Technologies like 3D printing have always been strategic bombshells because they seem to change the rules of the game. They’re easy to identify after the fact—the microchip, the PC, the Internet—because each one represents a revolution that spawns other revolutions, creating opportunities for new businesses while catching some established firms off guard. James Brian Quinn was one of the first strategy professors to deeply investigate the role of technology in strategic management. Quinn passed away in 2013 but his spirit lives on at Tuck in the research and teaching of Constance Helfat Helfat, the J. Brian Quinn Professor in Technology and Strategy. Helfat teaches some of the most popular electives at Tuck: the Research-to-Practice Seminar Deconstructing Apple, and Strategic Principles for Internet Businesses.
Some strategy thinkers latch on to the fact that technological change can spell failure for established firms, and they examine the reasons for those failures. Helfat, who’s been teaching at Tuck since 1998, is broadly interested in discovering and understanding the capabilities that make firms successful. “Instead of focusing on the problems, I focus on solutions, and how firms create opportunities for themselves,” she said. “It’s a glass-half-full strategy.”
And why do firms succeed? Through her research, Helfat has come up with quite a few factors, but a major one is a firm’s dynamic capabilities, or how well it accomplishes strategic change. In 2007, Helfat collaborated with Tuck professors Margaret Peteraf and Sydney Finkelstein, and others at other institutions, to write the book “Dynamic Capabilities: Understanding Strategic Change in Organizations.” The authors define “capability” as the “ability to perform a particular task or activity.” A dynamic capability is oriented toward changing the current condition of a business, or, as they state, to “purposefully create, extend or modify its resource base.” Basically, how to grow or survive in a constantly changing world.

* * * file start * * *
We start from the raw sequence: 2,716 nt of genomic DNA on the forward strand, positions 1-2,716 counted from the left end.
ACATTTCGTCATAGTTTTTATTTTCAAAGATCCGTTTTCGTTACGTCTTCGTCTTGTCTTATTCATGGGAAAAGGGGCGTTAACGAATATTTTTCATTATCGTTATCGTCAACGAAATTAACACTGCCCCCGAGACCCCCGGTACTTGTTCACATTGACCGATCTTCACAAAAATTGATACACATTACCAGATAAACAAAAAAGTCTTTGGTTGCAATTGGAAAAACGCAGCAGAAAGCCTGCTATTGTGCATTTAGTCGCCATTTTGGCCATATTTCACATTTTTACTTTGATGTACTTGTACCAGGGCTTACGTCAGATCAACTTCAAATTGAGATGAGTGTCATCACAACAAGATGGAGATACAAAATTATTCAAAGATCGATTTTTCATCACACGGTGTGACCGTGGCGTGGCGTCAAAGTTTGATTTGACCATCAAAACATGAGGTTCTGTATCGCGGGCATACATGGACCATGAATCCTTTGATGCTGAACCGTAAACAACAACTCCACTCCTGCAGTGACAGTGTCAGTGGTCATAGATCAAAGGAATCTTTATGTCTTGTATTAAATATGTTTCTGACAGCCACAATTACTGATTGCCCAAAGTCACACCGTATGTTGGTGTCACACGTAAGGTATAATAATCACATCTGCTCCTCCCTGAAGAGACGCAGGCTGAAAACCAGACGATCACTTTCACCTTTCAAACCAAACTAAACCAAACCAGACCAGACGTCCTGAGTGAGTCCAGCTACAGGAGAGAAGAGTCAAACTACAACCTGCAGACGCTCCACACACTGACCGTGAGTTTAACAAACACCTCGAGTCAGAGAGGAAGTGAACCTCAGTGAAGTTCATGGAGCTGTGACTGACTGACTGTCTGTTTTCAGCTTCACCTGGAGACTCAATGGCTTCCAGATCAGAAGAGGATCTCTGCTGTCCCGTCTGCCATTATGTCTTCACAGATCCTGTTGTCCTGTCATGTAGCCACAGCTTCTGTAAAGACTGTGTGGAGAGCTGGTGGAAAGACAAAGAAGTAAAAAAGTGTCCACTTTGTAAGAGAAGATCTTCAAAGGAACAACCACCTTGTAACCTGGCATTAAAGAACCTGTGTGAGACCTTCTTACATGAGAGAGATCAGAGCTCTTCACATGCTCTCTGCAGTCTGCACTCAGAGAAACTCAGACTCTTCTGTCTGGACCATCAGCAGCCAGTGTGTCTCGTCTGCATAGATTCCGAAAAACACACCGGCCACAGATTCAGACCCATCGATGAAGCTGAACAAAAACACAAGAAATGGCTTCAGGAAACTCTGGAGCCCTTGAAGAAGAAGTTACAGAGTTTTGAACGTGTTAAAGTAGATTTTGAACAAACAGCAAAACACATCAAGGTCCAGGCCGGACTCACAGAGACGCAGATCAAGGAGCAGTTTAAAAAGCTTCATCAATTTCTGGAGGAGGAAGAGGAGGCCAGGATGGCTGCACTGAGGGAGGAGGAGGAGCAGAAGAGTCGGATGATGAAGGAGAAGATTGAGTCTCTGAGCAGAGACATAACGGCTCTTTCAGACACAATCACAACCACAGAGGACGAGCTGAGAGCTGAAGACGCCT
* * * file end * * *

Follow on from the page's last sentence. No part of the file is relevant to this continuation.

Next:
While sketching out the contours of dynamic capabilities in general, Helfat has spent a lot of time researching the building blocks of those capabilities, from superior R&D to integrative skills like communication and coordination, which allow companies to pursue strategies such as vertical integration, product diversification, and joint ventures.
Along this line, in a 2009 paper she wrote with Alva Taylor, an associate professor of business administration at Tuck and the faculty director of the Glassmeyer/McNamee Center for Digital Strategies, Helfat developed a conceptual model that explains why some firms survive technological transitions well. They identified four influences—economic, structural, social, and cognitive—that allow a company to shift to a new technology while using “valuable preexisting capabilities,” focusing on the critical role of middle managers in linking the old with the new.
More recently, Helfat has been digging even deeper—into the “microfoundations” of dynamic capabilities. In a forthcoming journal article, Helfat and Peteraf examine the cognitive underpinnings of skills that make managers adept at handling change. They focus on several managerial cognitive capabilities: sensing and seizing opportunities, which require perception, attention, and problem solving; and reconfiguring and orchestrating assets, which necessitates skills in language, communication, and social interaction.
“The mental processing of information has been underemphasized in strategic management, but managers’ cognition is very important,” Helfat said. “The way you think about things affects what you do.”
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Read the entire series!
Part 1 - Tuck Strategists: The history of “strategy”
Part 2 - Vijay Govindarajan
Part 3 - Richard D'Aveni
Part 4 - Constance Helfat
Part 5 - Sydney Finkelstein
Part 6 - Giovanni Gavetti
Part 7 - Ron Adner
Part 8 - Andrew King
Article originally published on Tuck.edu, December 12, 2014.
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